Why I never would buy a KLR or any Kawasaki product again.


After many years of blind support to Kawasaki (KMSA) I reached the point that I cannot support Kawasaki (KMSA) anymore. Kawasaki (KMSA) finally showed that the dreams and aspirations of an adventurer count for nothing. More important to them is what the manual dictates and how much the wallet contains.


No, I haven't asked KMSA for a sponsorship. I am proud that I never approached KMSA for any sponsorship while riding my KLR across Africa to Russia and back. My motives are therefore not " to pay back KMSA "for whatever reason.


My reasons for withdrawing my support:


1.  If one buys a new Kawasaki KLR you will end up having either a functioning bike or an oil burner. Would YOU take the chance? No, I won't.


Mr Gavin Lightfoot, technical director of KMSA, admitted in front of a witness to me that some of the new KLRs have a problem "and therefore the oil has to be checked every day."


No KMSA, we want to buy new bikes that are doing what new vehicles should do. We don't want oil burners. Have a look at the other one cylinder bikes available. Do they have the same rate of seized-up engines within the first few thousand kmís? No.


A new KLR that used up all of its oil within 4 000 km after moderate use is a defunct bike and should be replaced, not repaired. End of the story.


2.  I was appalled when Mr Lightfoot, again in front of a witness, said that he didn't have confidence in the Kawasaki technicians/mechanics in South Africa.


That explains why so many people are complaining about the service levels at Kawasaki dealers. That is the reason why I donít want any Kawasaki technician to work on my bike. If the technical director of KMSA doesnít trust them why should I?


Who is to take responsibility for this poor state of expertise under Kawasaki technicians? Shouldn't that be Mr Lightfoot himself?


3.  I was even more appalled by the conduct of the CEO of KMSA, Mr Chris Speight, when he insulted one of the most experienced motorcycle riders and most professional, knowledgeable experts in South Africa, Mr Ray Muller of Cytech, by saying he would not even dream of letting Mr Muller touch his lawnmower.


The smallest bit of advice that I got from Mr Muller while preparing for my ride across Africa was more valuable than anything any Kawasaki dealer could put on the table.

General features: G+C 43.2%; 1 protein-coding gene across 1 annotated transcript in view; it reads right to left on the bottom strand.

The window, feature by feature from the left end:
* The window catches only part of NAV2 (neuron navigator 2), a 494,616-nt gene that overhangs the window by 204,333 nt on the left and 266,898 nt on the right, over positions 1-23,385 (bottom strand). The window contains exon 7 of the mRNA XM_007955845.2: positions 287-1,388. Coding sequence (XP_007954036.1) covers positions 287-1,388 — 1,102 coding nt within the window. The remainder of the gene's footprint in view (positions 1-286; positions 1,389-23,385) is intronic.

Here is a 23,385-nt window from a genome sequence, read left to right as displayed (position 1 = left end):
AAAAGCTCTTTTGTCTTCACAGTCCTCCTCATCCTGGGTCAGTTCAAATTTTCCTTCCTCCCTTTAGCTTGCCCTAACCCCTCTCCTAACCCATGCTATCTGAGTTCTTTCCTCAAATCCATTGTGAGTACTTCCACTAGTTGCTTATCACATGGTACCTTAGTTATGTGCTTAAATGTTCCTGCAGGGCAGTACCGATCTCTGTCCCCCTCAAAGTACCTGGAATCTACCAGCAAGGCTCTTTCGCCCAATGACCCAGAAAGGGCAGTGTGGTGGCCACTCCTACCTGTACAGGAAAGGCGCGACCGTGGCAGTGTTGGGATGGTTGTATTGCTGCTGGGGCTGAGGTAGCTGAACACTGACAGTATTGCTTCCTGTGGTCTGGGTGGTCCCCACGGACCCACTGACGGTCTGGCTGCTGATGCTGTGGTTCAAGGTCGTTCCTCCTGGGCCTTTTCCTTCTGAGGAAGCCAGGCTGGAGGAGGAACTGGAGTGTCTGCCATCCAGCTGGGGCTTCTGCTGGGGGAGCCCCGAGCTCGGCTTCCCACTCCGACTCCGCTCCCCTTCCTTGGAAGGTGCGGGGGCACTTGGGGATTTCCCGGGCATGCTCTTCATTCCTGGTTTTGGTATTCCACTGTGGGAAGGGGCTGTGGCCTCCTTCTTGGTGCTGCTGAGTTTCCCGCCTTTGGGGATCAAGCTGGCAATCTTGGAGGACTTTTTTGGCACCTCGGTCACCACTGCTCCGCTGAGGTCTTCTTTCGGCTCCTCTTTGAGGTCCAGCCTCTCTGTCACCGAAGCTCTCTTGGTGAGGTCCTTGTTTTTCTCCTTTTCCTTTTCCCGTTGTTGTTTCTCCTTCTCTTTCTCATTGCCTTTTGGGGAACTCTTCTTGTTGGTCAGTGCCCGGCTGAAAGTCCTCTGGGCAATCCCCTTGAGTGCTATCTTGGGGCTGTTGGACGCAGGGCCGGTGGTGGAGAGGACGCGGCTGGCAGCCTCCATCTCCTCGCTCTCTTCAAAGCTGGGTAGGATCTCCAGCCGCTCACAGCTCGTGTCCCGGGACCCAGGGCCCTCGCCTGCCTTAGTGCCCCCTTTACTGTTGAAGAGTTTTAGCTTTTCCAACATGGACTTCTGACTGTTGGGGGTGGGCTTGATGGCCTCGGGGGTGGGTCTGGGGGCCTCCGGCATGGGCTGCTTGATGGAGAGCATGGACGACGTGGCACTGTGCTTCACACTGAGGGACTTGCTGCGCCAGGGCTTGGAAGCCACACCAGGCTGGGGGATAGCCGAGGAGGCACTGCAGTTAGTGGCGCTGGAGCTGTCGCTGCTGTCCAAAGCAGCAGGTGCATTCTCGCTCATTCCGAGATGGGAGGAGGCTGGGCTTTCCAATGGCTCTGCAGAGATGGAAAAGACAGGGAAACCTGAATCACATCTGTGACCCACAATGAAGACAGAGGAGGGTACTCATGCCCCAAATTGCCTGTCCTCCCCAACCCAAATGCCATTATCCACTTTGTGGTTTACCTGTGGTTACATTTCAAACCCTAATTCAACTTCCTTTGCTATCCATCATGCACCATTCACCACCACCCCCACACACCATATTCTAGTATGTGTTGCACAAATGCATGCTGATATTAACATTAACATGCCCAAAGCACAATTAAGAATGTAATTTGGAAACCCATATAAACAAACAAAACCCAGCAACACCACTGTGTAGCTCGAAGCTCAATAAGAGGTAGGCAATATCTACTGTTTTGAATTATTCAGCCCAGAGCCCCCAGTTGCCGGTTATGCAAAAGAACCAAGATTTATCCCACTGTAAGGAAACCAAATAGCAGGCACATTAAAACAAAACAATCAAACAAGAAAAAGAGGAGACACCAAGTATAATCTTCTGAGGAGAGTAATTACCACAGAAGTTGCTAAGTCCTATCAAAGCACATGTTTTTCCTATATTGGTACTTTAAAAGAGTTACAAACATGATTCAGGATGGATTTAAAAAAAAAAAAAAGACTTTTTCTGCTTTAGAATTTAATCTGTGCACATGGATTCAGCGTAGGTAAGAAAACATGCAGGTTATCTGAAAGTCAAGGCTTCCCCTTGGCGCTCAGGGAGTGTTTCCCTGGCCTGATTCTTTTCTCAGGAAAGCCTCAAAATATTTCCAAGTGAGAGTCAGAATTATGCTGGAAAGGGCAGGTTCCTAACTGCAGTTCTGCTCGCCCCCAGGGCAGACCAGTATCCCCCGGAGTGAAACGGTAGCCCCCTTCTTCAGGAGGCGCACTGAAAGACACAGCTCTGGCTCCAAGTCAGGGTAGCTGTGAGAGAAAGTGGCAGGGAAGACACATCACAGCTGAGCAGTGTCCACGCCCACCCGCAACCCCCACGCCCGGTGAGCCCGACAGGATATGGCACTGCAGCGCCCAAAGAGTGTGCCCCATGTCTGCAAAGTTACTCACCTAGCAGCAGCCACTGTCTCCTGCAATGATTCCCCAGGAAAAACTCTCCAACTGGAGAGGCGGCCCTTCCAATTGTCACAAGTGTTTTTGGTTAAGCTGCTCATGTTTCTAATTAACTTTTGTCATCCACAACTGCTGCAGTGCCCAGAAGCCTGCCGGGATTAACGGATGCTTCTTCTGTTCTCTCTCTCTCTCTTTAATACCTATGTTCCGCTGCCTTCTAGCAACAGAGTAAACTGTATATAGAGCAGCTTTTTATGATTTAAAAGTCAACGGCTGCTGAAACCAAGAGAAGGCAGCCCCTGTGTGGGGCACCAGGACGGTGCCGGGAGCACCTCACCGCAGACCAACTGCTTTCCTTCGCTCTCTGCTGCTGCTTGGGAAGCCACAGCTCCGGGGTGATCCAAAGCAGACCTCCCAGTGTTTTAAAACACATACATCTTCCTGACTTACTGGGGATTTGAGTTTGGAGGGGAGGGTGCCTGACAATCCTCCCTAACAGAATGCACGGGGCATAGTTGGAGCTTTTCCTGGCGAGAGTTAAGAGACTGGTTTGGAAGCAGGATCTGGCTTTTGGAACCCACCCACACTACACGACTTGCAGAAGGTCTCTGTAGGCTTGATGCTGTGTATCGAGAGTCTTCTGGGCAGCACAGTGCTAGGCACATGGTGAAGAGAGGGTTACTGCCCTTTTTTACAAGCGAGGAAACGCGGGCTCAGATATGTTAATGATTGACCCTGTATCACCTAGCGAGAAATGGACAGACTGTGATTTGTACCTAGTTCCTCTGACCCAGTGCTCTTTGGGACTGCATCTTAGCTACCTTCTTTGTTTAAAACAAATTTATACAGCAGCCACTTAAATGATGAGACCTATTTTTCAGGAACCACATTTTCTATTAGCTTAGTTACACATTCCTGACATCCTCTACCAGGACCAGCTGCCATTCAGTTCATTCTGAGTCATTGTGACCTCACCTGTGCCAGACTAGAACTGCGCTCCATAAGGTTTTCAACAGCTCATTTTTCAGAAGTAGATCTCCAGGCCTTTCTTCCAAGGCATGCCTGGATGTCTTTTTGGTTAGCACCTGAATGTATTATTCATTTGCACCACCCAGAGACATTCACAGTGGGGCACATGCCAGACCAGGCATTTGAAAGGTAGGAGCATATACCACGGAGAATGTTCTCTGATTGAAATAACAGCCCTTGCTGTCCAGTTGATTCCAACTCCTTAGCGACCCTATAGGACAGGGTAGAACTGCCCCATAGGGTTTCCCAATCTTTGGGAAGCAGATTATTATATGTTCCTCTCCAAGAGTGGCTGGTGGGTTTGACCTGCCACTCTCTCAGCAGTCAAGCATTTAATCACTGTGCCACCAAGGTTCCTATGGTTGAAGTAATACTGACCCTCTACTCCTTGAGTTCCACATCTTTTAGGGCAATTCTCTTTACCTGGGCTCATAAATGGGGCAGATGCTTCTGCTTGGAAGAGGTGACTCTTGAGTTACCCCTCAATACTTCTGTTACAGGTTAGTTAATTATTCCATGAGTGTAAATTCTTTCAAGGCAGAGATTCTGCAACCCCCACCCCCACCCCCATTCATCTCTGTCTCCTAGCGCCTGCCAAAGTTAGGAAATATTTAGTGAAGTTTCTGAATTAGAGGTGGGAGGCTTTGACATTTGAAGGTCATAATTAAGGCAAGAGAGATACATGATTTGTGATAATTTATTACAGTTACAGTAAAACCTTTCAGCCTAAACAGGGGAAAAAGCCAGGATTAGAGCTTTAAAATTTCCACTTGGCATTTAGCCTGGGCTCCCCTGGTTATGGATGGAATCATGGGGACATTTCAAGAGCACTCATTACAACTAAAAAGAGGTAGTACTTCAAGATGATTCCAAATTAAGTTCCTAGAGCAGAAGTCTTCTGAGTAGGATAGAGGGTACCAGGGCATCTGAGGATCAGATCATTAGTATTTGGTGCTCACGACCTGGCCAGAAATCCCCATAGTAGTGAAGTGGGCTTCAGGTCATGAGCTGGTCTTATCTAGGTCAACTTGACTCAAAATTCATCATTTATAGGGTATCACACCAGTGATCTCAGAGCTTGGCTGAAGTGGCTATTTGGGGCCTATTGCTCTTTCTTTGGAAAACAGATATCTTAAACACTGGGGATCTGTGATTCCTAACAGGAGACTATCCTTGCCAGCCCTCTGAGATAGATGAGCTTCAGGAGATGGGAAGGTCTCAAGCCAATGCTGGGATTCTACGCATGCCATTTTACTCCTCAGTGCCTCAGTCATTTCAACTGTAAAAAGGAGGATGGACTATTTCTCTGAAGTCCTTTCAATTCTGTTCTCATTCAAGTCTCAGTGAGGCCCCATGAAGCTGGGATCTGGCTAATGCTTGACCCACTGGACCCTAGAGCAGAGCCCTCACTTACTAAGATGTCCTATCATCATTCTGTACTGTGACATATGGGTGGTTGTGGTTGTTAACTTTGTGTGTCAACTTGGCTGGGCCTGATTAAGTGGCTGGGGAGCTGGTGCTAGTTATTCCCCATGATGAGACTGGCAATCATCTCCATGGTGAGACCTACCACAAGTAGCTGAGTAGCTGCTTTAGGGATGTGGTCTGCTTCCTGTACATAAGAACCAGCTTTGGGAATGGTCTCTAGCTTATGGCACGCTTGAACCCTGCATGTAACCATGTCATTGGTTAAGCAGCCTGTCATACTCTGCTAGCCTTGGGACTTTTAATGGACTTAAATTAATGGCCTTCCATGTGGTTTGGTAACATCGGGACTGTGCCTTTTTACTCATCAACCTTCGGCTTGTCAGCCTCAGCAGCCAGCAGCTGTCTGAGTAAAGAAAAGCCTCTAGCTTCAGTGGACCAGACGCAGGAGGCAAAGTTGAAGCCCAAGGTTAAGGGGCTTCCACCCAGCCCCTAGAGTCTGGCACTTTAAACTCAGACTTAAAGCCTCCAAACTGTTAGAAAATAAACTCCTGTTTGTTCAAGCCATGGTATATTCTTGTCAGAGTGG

It was unfitting, unprofessional behaviour of the CEO.


4.  Mr Lightfoot is riding a KLR. He told me that he fitted a piston from another make of motorcycle in his KLR. Why? Because his KLR was using oil.


Why must we as innocent buyers be subjected to such inconvenience just to have a bike in good running order?


5.  I was appalled when Mr Lightfoot told me that I was lucky that my KLR wasn't really using oil after doing 85 000 km. Lucky! Why should my bike be the exception rather than the rule?


6.  I am appalled by the lack of vision displayed by the top management of KMSA. Mr Lightfoot blamed the advertisement department of KMSA for not making better use of the many adventure riders crossing continents on their KLRs. KMSA receives free advertisement from those riders. Is KMSA in return showing any support to the KLR community? No.


7.  Mr Lightfoot told me a few times that should a rider report high oil usage during the warranty period KMSA would repair the bike.


By whom? By the same mechanics that he does not trust?


Mr Lightfoot, the fact that there are KLRs standing already two months and longer because parts are not available, is that a result of the floods in Thailand or an indication of the high demand of those parts? If a company cannot supply their clients within a reasonable period of time with parts needed, then there is a serious problem, either with the company or with their product.


I donít think it is fair to expect of an owner of a new KLR to wait months to get his (new) bike back.


This year I am doing my last long tour on my KLR and then Iíll switch over to Yamaha. I hope that many people who bought KLRs on my advice and are unhappy with their bikes, will follow my example. The market for dual purpose bikes is big. One doesnít have to be satisfied with a new bike using all of its oil within 4 000 km.


If arguments don't help, let leaving feet do so.


Goodbye Kawasaki, goodbye KMSA.


Lodie de Jager